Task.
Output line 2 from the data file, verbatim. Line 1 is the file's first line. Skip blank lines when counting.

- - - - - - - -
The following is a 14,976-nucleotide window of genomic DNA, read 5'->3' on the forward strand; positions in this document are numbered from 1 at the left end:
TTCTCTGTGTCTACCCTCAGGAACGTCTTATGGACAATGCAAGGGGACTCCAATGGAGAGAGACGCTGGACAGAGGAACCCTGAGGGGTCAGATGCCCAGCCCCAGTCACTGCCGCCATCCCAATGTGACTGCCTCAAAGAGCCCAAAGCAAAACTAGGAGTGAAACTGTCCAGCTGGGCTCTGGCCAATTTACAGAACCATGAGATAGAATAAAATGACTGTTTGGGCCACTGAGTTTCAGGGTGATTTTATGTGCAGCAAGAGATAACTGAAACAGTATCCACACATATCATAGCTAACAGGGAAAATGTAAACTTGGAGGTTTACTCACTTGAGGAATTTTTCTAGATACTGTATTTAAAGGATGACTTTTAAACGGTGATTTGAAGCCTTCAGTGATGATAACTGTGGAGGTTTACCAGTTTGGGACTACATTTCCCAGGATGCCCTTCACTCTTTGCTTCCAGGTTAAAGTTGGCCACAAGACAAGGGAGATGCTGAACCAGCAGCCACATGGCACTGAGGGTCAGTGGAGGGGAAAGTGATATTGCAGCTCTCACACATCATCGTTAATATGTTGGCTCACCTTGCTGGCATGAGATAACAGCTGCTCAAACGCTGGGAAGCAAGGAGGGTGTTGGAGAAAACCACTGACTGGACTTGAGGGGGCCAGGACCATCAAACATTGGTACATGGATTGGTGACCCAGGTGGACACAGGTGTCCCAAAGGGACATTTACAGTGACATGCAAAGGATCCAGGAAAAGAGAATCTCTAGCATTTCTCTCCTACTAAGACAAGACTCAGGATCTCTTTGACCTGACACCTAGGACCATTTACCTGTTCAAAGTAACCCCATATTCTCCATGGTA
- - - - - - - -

TTCTCTGTGTCTACCCTCAGGAACGTCTTATGGACAATGCAAGGGGACTCCAATGGAGAGAGACGCTGGACAGAGGAACCCTGAGGGGTCAGATGCCCAGCCCCAGTCACTGCCGCCATCCCAATGTGACTGCCTCAAAGAGCCCAAAGCAAAACTAGGAGTGAAACTGTCCAGCTGGGCTCTGGCCAATTTACAGAACCATGAGATAGAATAAAATGACTGTTTGGGCCACTGAGTTTCAGGGTGATTTTATGTGCAGCAAGAGATAACTGAAACAGTATCCACACATATCATAGCTAACAGGGAAAATGTAAACTTGGAGGTTTACTCACTTGAGGAATTTTTCTAGATACTGTATTTAAAGGATGACTTTTAAACGGTGATTTGAAGCCTTCAGTGATGATAACTGTGGAGGTTTACCAGTTTGGGACTACATTTCCCAGGATGCCCTTCACTCTTTGCTTCCAGGTTAAAGTTGGCCACAAGACAAGGGAGATGCTGAACCAGCAGCCACATGGCACTGAGGGTCAGTGGAGGGGAAAGTGATATTGCAGCTCTCACACATCATCGTTAATATGTTGGCTCACCTTGCTGGCATGAGATAACAGCTGCTCAAACGCTGGGAAGCAAGGAGGGTGTTGGAGAAAACCACTGACTGGACTTGAGGGGGCCAGGACCATCAAACATTGGTACATGGATTGGTGACCCAGGTGGACACAGGTGTCCCAAAGGGACATTTACAGTGACATGCAAAGGATCCAGGAAAAGAGAATCTCTAGCATTTCTCTCCTACTAAGACAAGACTCAGGATCTCTTTGACCTGACACCTAGGACCATTTACCTGTTCAAAGTAACCCCATATTCTCCATGGTA